The Practice Doctor is IN
A TEAM Case Study
by Al Depman, CLU, ChFC, CMFC, BH
Practice Management Consultant
The advisor I've been working with for five years recently hit a significant new level of production, passing the $1M GDC mark for the first time in his 20-year career. With this success has come a new spate of "good" problems. Among the most significant of these was (and is) staffing.
Rick, the senior advisor, had achieved his milestone with a staff of three and a good back office system offered by his broker/dealer and local branch office. However, one of the senior staff members was leaving due to an illness and Rick was trying to decide among three possible replacements he was interviewing.
Annie and Martha were staying in place. Annie did much of the service work and Client Relationship Management (CRM) maintenance. Martha focused on new business tracking, paperwork and helped with client contacts and communication. Sara was leaving. She was the case preparation specialist, ran the appointment calendar, and acted as the de facto office manager.
So, Rick called for some tactical input about the three candidates for Sara's position. All three had experience and licensure. His problem was straightforward—he could envision each in the job. Which would be the best one?
I suggested a T.E.A.M. Dynamics profile for the staff. Take Annie and Martha's profiles and then profile the three candidates to see who would best complement the existing pair. Rick agreed that this might do the trick.
Annie and Martha completed their profiles. They are represented on the grid as AR and MC. Both turned out to be formidable Analyzers. In fact, Martha scored the maximum 48 and Annie wasn't far behind with 41. Both scores are well into the "strong, pronounced" range. So Rick discovered why they were so good at what they did—they were process-driven and detailed with the quest for accuracy built into their DNA.
Annie had a supporting Togetherness score of 33 and Martha's supporting role was a tepid Motivator score of 26. These supporting roles indicate where Annie and Martha would go when their Analyzer sides came under pressure.
The Villain roles were as pronounced as the Leading roles: Annie scored a low 20 in Motivator—so she had a proclivity to resist cheerleading. Martha's low 20 was in the Enterpriser, meaning she'd have problems with anyone who would be take charge and speak bluntly. The Villain role represents the personality type that causes the most stress and tension in your life; it represents working and communicating with a person in an unnatural process.
Armed with this information, Rick profiled the three candidates (neither Candidate 1 or 2 was hired).
Candidate 1 turned out to be a high, pronounced (40) Analyzer. This would probably be great for the detail work but wouldn't help address the balance of the team he sought to build. Three pronounced Analyzers might just be too much!
Candidate 2 scored high in Togetherness (35) but also has a Villain score of 21 in Enterpriser. Again, three low Enterprisers was a red flag. Rick was often away for long periods of time and needed an Enterpriser-potential staff person to rise to the occasion.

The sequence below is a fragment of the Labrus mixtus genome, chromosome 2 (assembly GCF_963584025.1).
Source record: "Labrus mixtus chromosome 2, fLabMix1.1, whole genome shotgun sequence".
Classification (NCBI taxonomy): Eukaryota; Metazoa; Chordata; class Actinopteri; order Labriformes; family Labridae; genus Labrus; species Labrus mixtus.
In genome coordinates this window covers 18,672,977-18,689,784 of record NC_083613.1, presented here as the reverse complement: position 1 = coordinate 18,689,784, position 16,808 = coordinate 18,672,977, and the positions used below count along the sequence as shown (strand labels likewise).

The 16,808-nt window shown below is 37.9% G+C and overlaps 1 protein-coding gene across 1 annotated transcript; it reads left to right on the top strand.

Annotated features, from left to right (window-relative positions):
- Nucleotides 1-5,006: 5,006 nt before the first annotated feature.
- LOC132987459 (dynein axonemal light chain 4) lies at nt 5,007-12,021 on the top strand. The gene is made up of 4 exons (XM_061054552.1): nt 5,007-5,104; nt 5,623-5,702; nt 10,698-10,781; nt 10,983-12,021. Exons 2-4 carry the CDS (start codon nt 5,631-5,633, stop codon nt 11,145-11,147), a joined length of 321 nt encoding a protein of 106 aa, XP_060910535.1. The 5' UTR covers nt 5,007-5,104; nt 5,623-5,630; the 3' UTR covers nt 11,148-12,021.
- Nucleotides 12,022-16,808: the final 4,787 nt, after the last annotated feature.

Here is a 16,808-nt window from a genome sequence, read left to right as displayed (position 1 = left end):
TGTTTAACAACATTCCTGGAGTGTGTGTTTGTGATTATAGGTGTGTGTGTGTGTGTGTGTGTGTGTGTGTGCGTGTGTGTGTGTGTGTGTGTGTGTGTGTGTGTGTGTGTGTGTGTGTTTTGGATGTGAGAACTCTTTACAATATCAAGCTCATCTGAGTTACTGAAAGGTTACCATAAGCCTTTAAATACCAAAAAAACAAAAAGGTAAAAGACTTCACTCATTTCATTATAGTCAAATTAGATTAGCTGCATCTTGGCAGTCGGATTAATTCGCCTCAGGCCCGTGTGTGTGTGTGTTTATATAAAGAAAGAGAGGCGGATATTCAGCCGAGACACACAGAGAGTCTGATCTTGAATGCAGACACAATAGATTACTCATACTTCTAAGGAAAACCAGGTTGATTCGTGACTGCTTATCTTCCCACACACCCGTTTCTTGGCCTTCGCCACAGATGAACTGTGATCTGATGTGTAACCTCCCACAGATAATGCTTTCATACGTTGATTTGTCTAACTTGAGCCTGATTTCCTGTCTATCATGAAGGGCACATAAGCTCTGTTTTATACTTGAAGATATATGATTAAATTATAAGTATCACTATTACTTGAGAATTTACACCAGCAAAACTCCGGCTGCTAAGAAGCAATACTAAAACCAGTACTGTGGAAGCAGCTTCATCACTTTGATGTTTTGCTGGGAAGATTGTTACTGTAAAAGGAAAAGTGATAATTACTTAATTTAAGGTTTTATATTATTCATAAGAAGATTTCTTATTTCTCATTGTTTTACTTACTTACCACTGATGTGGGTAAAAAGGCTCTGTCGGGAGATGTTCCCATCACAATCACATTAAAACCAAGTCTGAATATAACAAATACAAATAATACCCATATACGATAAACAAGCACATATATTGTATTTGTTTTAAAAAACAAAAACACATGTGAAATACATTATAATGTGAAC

Candidate 3 is the CR (Carol) on the grid overlay. All her scores were within 10 points, 25 – 35. No pronounced tendencies. By a hair, she did have a leading Analyzer (35) but had a supporting Motivator (34). He villain score was a moderate 25 in Togetherness. Rick thought that her analytical side would appreciate and work with the strong Analyzers already on board. But she was flexible enough to take over the office management duties that Sara had pioneered.
So it was that Carol became the third team member. We conducted a team meeting by discussing the scores and what they meant to the group's interactions. It was a good start and a few months later, the team is ready for new heights of production in the coming year.
The T.E.A.M. tool is a versatile way to built camaraderie with a support team as well as a method of understanding how clients think and act. Contact us if you're interested in learning more!
The Doctor is OUT
© 2015 Al Depman
Al Depman, CLU, ChFC, CMFC, BH, a.k.a. "The Practice Doctor", is MitchAnthony.com's Business Practice Consultant, and contributor to "The Wall Street Journal." He is the creator of "The Practice Management Assessment" tool and materials and has authored numerous articles in professional publications on practice management, and author of the book, How to Build Your Financial Advisory Business and Sell It at a Profit, available from McGraw Hill. Al combined his Liberal Arts studies with 10 years of management experience with McDonald's Corporation to enter the financial services world 25 years ago. Since then, Al has evolved from an MDRT-level sales rep into a full-time consultant specializing in helping others engineer their business practices to the next level. Contact him at firstname.lastname@example.org.
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